Imagine a room – the Oval Office for example – that has three electrical appliances:
• An air-conditioner ( a ) with an American plug socket ( A ),
• A boiler ( b ) with a British plug socket ( B ),
• A coffee-maker ( c ) with a Continental plug socket ( C ).
The problem is to connect each appliance to the correct socket, avoiding any crossings of the connecting wires.
In Problem 1, the positions of the appliances are as shown in Fig. 1 above.
For this distribution of the appliances and sockets, the solution is trivial: connect ( a ) directly to ( A ), ( b ) to ( B ) and ( c ) to ( C ) as shown in Fig. 2.
But now consider Problem 2, with the arrangement of appliances where the positions of ( b ) and ( c ) have been switched:
We might proceed as before, connecting ( a ) to ( A ) as in Fig. 4, but obviously this makes it impossible to connect the other two appliances without wires crossing.
Before reading further, see if you can find a method of connecting the appliances in Fig. 3 without any crossing wires. Is it possible or impossible?
Let us argue topologically: the two problems differ only in the position of the boiler ( b ) and coffee-maker ( c ). Since there is a solution of Problem 1, there should also be a solution of Problem 2.
Imagine transforming the configuration in Problem 1 to that of Problem 2 by continuously moving the boiler ( b ) to the position of the coffee-maker, and the coffee-maker ( c ) to the position of the boiler. The connecting wires would also be moved continuously, avoiding any crossings. It is obvious that a small movement will not render the problem insoluble. The full distortion can be viewed as a homeomorphism, that continuously distorts the region within the room while leaving the positions of the boundary points (and therefore the sockets) unchanged. We would therefore expect Problem 2 to have a solution.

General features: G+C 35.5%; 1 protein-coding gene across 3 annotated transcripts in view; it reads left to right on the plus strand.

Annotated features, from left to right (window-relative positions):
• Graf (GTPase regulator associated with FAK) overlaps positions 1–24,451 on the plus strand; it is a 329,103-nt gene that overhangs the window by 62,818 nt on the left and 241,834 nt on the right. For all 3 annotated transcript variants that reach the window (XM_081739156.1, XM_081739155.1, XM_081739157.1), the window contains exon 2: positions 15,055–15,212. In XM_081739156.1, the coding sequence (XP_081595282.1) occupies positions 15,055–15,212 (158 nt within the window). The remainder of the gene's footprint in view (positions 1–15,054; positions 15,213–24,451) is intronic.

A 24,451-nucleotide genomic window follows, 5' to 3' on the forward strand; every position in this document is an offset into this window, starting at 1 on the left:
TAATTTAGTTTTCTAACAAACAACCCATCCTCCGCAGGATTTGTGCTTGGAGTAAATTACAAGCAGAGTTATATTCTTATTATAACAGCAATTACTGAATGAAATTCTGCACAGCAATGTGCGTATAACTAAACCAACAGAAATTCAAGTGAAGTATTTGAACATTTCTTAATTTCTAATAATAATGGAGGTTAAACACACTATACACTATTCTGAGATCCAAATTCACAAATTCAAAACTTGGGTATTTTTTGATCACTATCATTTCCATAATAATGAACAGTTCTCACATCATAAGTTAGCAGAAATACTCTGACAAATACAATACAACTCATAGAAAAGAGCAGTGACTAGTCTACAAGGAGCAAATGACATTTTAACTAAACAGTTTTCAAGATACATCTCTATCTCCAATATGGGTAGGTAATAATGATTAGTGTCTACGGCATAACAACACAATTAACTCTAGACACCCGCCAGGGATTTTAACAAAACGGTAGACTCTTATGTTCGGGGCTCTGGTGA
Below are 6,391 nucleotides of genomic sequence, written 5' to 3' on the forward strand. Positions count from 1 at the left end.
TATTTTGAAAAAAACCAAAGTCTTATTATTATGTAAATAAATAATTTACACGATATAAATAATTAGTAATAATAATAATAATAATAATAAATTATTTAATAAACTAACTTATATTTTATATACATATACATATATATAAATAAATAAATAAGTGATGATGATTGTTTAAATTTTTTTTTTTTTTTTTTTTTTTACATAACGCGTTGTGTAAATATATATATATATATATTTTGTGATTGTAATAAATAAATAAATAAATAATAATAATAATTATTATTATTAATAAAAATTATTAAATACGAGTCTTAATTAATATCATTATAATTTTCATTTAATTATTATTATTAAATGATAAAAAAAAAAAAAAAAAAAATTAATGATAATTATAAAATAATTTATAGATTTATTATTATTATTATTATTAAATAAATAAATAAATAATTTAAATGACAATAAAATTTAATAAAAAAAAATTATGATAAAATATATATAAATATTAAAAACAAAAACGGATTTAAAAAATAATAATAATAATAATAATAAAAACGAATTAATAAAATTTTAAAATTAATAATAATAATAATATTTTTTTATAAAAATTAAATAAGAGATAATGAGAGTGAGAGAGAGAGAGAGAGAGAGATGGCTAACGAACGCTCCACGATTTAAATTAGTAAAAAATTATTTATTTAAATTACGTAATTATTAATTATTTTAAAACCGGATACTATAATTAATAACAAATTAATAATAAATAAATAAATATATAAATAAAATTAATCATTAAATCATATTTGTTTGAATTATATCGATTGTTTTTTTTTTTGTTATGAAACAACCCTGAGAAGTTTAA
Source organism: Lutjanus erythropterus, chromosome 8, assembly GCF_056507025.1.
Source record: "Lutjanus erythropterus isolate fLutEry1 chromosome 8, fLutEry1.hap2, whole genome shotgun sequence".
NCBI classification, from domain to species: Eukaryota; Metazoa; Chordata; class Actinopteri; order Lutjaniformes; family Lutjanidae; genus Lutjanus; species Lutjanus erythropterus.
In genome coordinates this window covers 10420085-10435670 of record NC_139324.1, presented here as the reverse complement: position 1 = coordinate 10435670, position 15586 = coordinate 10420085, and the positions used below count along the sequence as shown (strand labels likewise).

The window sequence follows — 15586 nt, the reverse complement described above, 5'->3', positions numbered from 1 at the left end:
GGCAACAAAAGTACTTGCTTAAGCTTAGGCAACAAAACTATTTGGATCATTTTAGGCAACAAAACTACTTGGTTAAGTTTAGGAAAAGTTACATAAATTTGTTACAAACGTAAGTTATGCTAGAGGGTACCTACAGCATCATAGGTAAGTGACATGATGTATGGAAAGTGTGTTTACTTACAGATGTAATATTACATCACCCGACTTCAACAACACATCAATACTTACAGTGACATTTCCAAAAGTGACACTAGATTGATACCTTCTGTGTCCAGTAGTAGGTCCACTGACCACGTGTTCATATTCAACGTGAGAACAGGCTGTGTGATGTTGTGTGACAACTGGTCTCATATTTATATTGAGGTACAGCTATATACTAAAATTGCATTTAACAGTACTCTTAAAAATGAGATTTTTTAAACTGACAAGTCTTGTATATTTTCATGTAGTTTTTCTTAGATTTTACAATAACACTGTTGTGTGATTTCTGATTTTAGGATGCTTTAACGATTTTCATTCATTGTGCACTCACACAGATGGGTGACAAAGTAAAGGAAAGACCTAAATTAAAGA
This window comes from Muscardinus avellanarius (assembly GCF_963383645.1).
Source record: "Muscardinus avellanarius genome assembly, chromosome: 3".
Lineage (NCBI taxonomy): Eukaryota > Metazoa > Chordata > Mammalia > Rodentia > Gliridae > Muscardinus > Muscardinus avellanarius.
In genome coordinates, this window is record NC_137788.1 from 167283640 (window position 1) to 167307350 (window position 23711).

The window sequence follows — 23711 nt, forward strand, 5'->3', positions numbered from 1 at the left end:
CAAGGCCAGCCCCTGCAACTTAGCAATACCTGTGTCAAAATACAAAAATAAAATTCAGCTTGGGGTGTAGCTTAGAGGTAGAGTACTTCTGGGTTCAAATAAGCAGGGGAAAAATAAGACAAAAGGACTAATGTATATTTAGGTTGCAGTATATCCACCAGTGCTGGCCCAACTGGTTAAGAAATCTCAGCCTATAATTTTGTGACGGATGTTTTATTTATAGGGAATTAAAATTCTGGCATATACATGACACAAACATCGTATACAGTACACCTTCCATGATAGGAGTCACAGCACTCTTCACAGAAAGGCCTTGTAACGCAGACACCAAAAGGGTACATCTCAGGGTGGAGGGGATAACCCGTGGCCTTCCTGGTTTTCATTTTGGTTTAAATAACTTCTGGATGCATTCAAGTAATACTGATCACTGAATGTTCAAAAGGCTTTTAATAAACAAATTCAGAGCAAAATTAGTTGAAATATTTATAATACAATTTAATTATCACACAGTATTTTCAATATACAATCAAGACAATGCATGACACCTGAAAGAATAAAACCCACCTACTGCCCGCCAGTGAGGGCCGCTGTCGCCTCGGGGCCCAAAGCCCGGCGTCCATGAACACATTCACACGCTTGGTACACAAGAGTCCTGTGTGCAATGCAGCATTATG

We can see from the following figure how the connections for the boiler and coffee-maker are distorted:
It is immediately obvious from Fig. 5 that the air-conditioner ( a ) can be connected to the American socket ( A ) without any crossing of wires.
This is a very old problem. It was used as an example by Ian Stewart in his Foreword to George Pólya’s famous book:
Pólya, George (1945): How to Solve It. Princeton University Press. Penguin Books edition (1990) with Foreword by Ian Stewart.
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